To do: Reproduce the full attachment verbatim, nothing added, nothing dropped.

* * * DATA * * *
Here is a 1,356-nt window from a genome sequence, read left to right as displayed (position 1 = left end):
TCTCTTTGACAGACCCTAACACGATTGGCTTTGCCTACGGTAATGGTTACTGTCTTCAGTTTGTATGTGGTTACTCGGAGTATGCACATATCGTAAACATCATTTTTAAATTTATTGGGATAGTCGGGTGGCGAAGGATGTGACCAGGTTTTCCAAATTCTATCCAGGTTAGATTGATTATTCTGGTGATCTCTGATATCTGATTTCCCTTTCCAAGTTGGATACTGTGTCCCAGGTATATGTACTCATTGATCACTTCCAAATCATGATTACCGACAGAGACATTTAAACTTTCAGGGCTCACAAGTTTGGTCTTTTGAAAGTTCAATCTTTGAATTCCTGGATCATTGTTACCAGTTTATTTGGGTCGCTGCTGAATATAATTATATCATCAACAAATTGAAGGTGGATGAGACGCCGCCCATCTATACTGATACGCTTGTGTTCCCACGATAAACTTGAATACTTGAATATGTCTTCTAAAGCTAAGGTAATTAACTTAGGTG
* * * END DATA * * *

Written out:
Here is a 1,356-nt window from a genome sequence, read left to right as displayed (position 1 = left end):
TCTCTTTGACAGACCCTAACACGATTGGCTTTGCCTACGGTAATGGTTACTGTCTTCAGTTTGTATGTGGTTACTCGGAGTATGCACATATCGTAAACATCATTTTTAAATTTATTGGGATAGTCGGGTGGCGAAGGATGTGACCAGGTTTTCCAAATTCTATCCAGGTTAGATTGATTATTCTGGTGATCTCTGATATCTGATTTCCCTTTCCAAGTTGGATACTGTGTCCCAGGTATATGTACTCATTGATCACTTCCAAATCATGATTACCGACAGAGACATTTAAACTTTCAGGGCTCACAAGTTTGGTCTTTTGAAAGTTCAATCTTTGAATTCCTGGATCATTGTTACCAGTTTATTTGGGTCGCTGCTGAATATAATTATATCATCAACAAATTGAAGGTGGATGAGACGCCGCCCATCTATACTGATACGCTTGTGTTCCCACGATAAACTTGAATACTTGAATATGTCTTCTAAAGCTAAGGTAATTAACTTAGGTG